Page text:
The sci-fi future looks uncannily familiar. Territory Studio created a “near future” operating system (top) for Ex Machina. Drawing on current trends in OS design and programming, the team referenced modernist, functional and minimalist aesthetics. © 2015 Universal Pictures International. Territory also created computer screens depicting aerial surveillance (bottom left) for the film Zero Dark Thirty. Its CGI and design teams created the scenes from scratch to be played on set and added into shots in post-production. © 2012 Zero Dark Thirty, LLC. In addition, the studio designed and animated hundreds of computer graphics and projections (bottom right) both on set and in post for Prometheus. © 2012 Twentieth Century Fox Film Corporation.


A key impetus for Territory’s work is what Sheldon-Hicks calls humanness and describes as “a love of the human element—glitchy technology that needs a very physical jolt to set it right, information interrupted by transmission errors, UI [user interface] anomalies generated by various hacks, screens aged by time and use, organic forms and shapes that tap into our collective unconscious, and screen content that allows for an actor’s emotional response,” he says. “Authenticity and credibility are rooted in emotional experi­ences or rational convention.” In Zero Dark Thirty, for example, Territory drew on real-world drone camera shots to convey the extraordinary tension of operations rooms. InPrometheus, the graphics subtly contribute to the movie’s narrative and mood. The screens on the ship’s bridge “convey a scientific vessel with its own super intelligence far beyond the audience’s scope of experience,” Sheldon-Hicks says, “while in the informal meeting spaces, the graphics were all based on organic forms and colors that evoked warmth, comfort, familiarity and reassurance.”

UI designer Jorge Almeida acknowledges that humanness drives his work as well. Almeida has designed screen interfaces for The Dark Knight RisesMission Impossible: Ghost ProtocolStar Trek: Into Darkness andTomorrowland. He also worked on Minority Report, arguably one of the most influential uses of UI in modern times, which has been widely praised for its vision of the future, especially its elegant and engaging glass precog interface. “Several things in that film were pretty accurate in terms of where media surfaces are headed, from touchless interaction to augmented reality,” says Yount. Such spot-on visualization was no accident—it came directly from Almeida’s desire to humanize the interface and tether it to the physical world. “I try to find one idea that I can lock onto for motivation, even if it ultimately never translates to the screen,” he says. “For Minority Report, I thought of the data as some type of organism floating in fluid. That led me to play with different layer modes and transparencies in order to try to make the data look almost cellular. I thought of all of the precrime division interfaces as windows into a giant aquarium.”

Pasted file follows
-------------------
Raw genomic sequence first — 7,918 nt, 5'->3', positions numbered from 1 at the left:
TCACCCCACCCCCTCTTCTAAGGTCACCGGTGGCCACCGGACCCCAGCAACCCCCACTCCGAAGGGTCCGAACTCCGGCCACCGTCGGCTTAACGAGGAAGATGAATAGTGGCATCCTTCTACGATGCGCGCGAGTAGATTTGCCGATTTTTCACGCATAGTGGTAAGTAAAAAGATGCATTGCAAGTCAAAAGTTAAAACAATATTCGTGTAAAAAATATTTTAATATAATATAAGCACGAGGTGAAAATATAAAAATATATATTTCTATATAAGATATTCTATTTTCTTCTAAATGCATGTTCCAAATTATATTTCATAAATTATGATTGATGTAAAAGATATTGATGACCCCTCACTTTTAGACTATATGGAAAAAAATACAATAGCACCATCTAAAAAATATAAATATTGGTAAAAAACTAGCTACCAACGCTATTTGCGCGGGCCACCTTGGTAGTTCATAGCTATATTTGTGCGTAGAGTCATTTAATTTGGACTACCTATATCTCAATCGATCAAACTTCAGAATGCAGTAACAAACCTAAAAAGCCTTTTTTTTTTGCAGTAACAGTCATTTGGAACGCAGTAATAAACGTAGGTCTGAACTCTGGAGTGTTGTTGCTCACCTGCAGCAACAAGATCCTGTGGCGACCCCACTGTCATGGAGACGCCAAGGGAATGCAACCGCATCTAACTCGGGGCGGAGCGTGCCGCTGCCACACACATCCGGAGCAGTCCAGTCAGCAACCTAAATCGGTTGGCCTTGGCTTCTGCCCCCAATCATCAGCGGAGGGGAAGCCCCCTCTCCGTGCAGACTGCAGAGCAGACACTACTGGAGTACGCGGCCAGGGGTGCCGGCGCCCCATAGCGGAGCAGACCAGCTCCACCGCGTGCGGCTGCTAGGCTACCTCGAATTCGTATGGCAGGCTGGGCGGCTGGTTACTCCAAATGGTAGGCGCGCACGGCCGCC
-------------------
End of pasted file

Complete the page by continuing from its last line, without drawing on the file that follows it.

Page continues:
Some interfaces are so advanced, they're legible to humans and aliens alike. From the movie District 9, a young alien looks at a hologram of his home planet (top left) and Wikus van de Merwe (played by Sharlto Copley) reads the display inside a spaceship (top right). Vancouver-based studio Gold Tooth Creative produced these UI elements, and Image Engine composited them with visual effects. © 2009 TriStar Pictures Inc. Jorge Almeida’s interfaces for Minority Report gave audiences a taste of the touchscreens soon to pervade their lives. In 2002, the interfaces for Eye-dent tracking (bottom left) and the Department of Containment’s prisoner records (bottom right) appeared far ahead of their time. © 2002 DreamWorks LLC.